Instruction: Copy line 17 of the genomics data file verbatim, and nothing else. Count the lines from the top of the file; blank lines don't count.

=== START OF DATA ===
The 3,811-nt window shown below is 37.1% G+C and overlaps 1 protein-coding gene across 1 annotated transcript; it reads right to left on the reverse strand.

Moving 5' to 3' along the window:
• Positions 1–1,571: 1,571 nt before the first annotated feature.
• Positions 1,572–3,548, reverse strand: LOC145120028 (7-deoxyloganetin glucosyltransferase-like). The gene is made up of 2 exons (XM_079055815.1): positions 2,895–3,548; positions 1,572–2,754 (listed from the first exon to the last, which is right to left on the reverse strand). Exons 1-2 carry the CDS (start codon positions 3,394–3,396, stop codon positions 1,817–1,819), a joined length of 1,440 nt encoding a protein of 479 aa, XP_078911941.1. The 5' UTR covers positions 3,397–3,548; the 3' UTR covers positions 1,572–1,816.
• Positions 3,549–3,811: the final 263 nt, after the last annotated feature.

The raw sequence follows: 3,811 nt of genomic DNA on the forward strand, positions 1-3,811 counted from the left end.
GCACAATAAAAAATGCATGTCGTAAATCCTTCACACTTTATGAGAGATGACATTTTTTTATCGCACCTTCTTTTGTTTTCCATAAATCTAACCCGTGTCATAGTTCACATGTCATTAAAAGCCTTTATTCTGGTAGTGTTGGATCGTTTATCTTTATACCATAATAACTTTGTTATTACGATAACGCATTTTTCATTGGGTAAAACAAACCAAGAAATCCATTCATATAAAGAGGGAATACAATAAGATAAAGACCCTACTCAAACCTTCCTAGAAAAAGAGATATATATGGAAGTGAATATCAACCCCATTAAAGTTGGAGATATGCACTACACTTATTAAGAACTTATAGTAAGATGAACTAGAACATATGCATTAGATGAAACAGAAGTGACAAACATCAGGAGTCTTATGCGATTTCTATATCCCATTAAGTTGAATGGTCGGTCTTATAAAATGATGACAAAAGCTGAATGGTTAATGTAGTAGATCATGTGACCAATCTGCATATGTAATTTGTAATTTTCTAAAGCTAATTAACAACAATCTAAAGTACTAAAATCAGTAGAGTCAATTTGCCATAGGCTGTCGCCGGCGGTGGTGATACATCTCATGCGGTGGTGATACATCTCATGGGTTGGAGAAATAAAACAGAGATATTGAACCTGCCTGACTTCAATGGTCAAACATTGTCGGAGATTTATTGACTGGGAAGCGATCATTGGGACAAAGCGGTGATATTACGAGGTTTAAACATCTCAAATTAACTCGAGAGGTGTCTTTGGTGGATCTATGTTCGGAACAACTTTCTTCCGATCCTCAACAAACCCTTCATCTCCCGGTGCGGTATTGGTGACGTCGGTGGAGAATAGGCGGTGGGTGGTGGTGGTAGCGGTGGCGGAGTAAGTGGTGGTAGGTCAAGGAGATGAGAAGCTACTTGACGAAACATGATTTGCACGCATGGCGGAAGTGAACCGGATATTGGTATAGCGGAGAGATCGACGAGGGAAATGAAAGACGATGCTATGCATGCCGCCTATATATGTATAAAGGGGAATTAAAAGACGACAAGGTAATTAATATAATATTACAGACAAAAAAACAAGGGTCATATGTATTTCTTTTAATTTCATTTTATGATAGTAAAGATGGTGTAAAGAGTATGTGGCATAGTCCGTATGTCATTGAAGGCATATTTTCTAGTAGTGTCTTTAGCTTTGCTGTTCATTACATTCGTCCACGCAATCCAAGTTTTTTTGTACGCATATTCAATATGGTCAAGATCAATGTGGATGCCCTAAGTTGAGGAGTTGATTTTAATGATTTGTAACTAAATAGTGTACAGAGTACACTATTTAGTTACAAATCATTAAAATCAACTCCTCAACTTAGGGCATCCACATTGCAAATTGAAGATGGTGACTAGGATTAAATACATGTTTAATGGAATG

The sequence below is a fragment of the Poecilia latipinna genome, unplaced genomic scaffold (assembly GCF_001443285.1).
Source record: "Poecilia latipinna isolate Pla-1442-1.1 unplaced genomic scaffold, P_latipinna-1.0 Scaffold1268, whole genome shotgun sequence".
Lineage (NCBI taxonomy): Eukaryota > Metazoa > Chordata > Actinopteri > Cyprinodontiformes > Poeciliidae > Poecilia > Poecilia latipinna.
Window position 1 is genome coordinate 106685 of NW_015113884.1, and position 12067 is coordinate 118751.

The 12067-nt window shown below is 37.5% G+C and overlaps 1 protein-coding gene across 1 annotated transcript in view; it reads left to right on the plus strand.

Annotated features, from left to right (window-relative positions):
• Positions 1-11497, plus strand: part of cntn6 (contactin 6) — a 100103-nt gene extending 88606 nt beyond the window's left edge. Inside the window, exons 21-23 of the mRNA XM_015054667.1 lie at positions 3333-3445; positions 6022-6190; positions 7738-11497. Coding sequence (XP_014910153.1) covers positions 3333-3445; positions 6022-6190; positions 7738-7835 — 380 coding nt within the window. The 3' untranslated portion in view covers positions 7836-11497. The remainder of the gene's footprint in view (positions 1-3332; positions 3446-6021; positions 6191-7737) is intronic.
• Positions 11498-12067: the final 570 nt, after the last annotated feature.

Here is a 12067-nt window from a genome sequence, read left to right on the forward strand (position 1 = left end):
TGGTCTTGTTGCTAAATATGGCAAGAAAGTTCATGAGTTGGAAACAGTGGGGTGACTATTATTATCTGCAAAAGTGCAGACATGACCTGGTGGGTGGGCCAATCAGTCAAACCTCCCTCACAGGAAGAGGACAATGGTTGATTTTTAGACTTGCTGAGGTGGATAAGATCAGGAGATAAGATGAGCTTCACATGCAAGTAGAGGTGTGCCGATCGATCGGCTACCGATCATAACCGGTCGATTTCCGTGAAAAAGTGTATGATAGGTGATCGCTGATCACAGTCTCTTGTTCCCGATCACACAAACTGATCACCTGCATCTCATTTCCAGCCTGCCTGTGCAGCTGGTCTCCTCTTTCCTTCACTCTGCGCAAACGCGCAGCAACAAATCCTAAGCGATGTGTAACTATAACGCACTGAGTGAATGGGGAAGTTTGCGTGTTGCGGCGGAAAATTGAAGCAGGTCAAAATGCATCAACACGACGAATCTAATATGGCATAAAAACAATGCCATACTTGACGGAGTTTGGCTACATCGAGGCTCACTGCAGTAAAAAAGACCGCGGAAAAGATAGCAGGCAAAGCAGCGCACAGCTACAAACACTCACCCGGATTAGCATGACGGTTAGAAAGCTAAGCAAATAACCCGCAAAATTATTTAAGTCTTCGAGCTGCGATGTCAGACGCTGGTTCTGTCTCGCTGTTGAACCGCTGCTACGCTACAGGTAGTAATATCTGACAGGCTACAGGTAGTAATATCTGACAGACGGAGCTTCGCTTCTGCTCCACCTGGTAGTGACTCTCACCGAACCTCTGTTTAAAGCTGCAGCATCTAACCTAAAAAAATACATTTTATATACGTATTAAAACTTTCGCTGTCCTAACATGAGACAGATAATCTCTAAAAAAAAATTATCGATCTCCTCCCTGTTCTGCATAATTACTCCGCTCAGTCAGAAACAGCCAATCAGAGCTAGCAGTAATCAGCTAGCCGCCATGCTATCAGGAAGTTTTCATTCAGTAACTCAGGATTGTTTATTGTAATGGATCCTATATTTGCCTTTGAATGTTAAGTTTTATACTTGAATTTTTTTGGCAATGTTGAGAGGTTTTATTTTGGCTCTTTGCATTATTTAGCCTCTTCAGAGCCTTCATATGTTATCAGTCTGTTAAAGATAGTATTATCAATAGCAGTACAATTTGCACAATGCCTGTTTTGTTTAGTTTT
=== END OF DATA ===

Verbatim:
TGGTCTTGTTGCTAAATATGGCAAGAAAGTTCATGAGTTGGAAACAGTGGGGTGACTATTATTATCTGCAAAAGTGCAGACATGACCTGGTGGGTGGGCCAATCAGTCAAACCTCCCTCACAGGAAGAGGACAATGGTTGATTTTTAGACTTGCTGAGGTGGATAAGATCAGGAGATAAGATGAGCTTCACATGCAAGTAGAGGTGTGCCGATCGATCGGCTACCGATCATAACCGGTCGATTTCCGTGAAAAAGTGTATGATAGGTGATCGCTGATCACAGTCTCTTGTTCCCGATCACACAAACTGATCACCTGCATCTCATTTCCAGCCTGCCTGTGCAGCTGGTCTCCTCTTTCCTTCACTCTGCGCAAACGCGCAGCAACAAATCCTAAGCGATGTGTAACTATAACGCACTGAGTGAATGGGGAAGTTTGCGTGTTGCGGCGGAAAATTGAAGCAGGTCAAAATGCATCAACACGACGAATCTAATATGGCATAAAAACAATGCCATACTTGACGGAGTTTGGCTACATCGAGGCTCACTGCAGTAAAAAAGACCGCGGAAAAGATAGCAGGCAAAGCAGCGCACAGCTACAAACACTCACCCGGATTAGCATGACGGTTAGAAAGCTAAGCAAATAACCCGCAAAATTATTTAAGTCTTCGAGCTGCGATGTCAGACGCTGGTTCTGTCTCGCTGTTGAACCGCTGCTACGCTACAGGTAGTAATATCTGACAGGCTACAGGTAGTAATATCTGACAGACGGAGCTTCGCTTCTGCTCCACCTGGTAGTGACTCTCACCGAACCTCTGTTTAAAGCTGCAGCATCTAACCTAAAAAAATACATTTTATATACGTATTAAAACTTTCGCTGTCCTAACATGAGACAGATAATCTCTAAAAAAAAATTATCGATCTCCTCCCTGTTCTGCATAATTACTCCGCTCAGTCAGAAACAGCCAATCAGAGCTAGCAGTAATCAGCTAGCCGCCATGCTATCAGGAAGTTTTCATTCAGTAACTCAGGATTGTTTATTGTAATGGATCCTATATTTGCCTTTGAATGTTAAGTTTTATACTTGAATTTTTTTGGCAATGTTGAGAGGTTTTATTTTGGCTCTTTGCATTATTTAGCCTCTTCAGAGCCTTCATATGTTATCAGTCTGTTAAAGATAGTATTATCAATAGCAGTACAATTTGCACAATGCCTGTTTTGTTTAGTTTT